Finally, while you snuggle up with your loved ones in front of the TV, what are some of the top films sure to get you in the holiday spirit? Our friends from Fandango share their list of the best season-starters.
While you snuggle up with your loved ones in front of the TV, what are some of the top films sure to get you in the holiday spirit? Our friends from Fandango share their list of the best season-starters.
When it comes to applying to some of the top high schools here in New York City, students from low-income families face an uphill battle. Like their wealthier peers, there’s an admission test to get ready for and forms to fill out. But there are also challenges at home — including parents who can’t afford to pay for extra tutoring […]
From an early age, we’re told: “Don’t to talk to strangers.” In a city of more than 8 million people, New Yorkers are notorious for sticking to that rule. But TED speaker Kio Stark argues we have everything to gain by acknowledging strangers. In her new book When Strangers Meet: How People You Don’t Know Can Transform You, she explains that it all starts with “hello.”
Washington Post reporter Wesley Lowery discusses the birth of Black Lives Matter and its future given the seismic political shift this country has witnessed. The Pulitzer Prize winning journalist has dedicated his reporting to covering the protest movement and his experiences in Ferguson to Baltimore and beyond are documented in his latest book, “They Can’t Kill Us All.”
Tonight, after multiple setbacks and numerous protests, New York City is pressing play on its body camera program. The NYPD will be moving forward with a $6.4 million contract with the company VieVu to provide cameras and data storage for what would be one of the country’s largest body camera programs. Across the river in New Jersey, another city is already testing out police body cameras: Camden, one of the poorest and most dangerous cities in the country. But now, after decades of economic downturn and violent crime, change is coming with help from the newly formed police force. MetroFocus producer William Jones takes to the streets of Camden, where officers are testing out this new technology to improve policing.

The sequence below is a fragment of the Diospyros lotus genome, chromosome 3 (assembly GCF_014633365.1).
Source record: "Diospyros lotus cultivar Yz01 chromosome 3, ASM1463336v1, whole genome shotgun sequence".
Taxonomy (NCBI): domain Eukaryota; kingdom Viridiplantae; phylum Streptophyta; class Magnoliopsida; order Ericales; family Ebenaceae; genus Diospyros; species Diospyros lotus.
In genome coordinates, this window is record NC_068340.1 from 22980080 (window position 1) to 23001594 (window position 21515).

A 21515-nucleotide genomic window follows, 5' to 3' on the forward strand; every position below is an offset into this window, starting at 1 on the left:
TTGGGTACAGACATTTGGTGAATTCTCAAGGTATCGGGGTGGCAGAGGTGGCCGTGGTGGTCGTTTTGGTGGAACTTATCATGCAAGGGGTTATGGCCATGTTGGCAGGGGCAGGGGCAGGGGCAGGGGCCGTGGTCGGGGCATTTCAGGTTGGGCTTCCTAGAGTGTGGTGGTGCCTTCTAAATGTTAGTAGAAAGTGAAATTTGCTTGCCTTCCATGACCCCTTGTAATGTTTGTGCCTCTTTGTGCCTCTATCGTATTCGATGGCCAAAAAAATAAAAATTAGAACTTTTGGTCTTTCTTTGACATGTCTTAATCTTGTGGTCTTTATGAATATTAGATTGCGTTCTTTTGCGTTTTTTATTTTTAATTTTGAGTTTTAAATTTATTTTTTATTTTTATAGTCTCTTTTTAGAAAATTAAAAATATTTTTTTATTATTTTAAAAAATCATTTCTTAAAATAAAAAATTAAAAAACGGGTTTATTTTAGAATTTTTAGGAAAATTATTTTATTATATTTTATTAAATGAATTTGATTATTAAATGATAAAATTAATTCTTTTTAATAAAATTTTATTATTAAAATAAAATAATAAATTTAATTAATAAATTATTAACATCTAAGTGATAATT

Next, as life expectancy reaches an all-time high, we as a city are aging. More than 1.4 million New Yorkers are 60 years of age or older. By 2030 that number is estimated to swell to more than 1.8 million, or 20% of city residents, raising demand for affordable housing and health and social services. We get a look at how the nonprofit Selfhelp is answering that call, providing care and services to thousands of aging New Yorkers.
Finally, maybe you’ve caught a compelling story on The Moth Radio Hour on WNYC, downloaded a podcast, or been to a live “story-slam”. The Moth has been dedicated to the art of simple storytelling, told live on stage with no script, just a microphone, a spotlight and a room full of strangers. We caught a behind the scenes look at one woman’s personal storytelling journey from the rural mountains of Nepal to women’s health advocate as part of The Moth’s global community program “Women In The World,” recently performed at Jazz At Lincoln Center.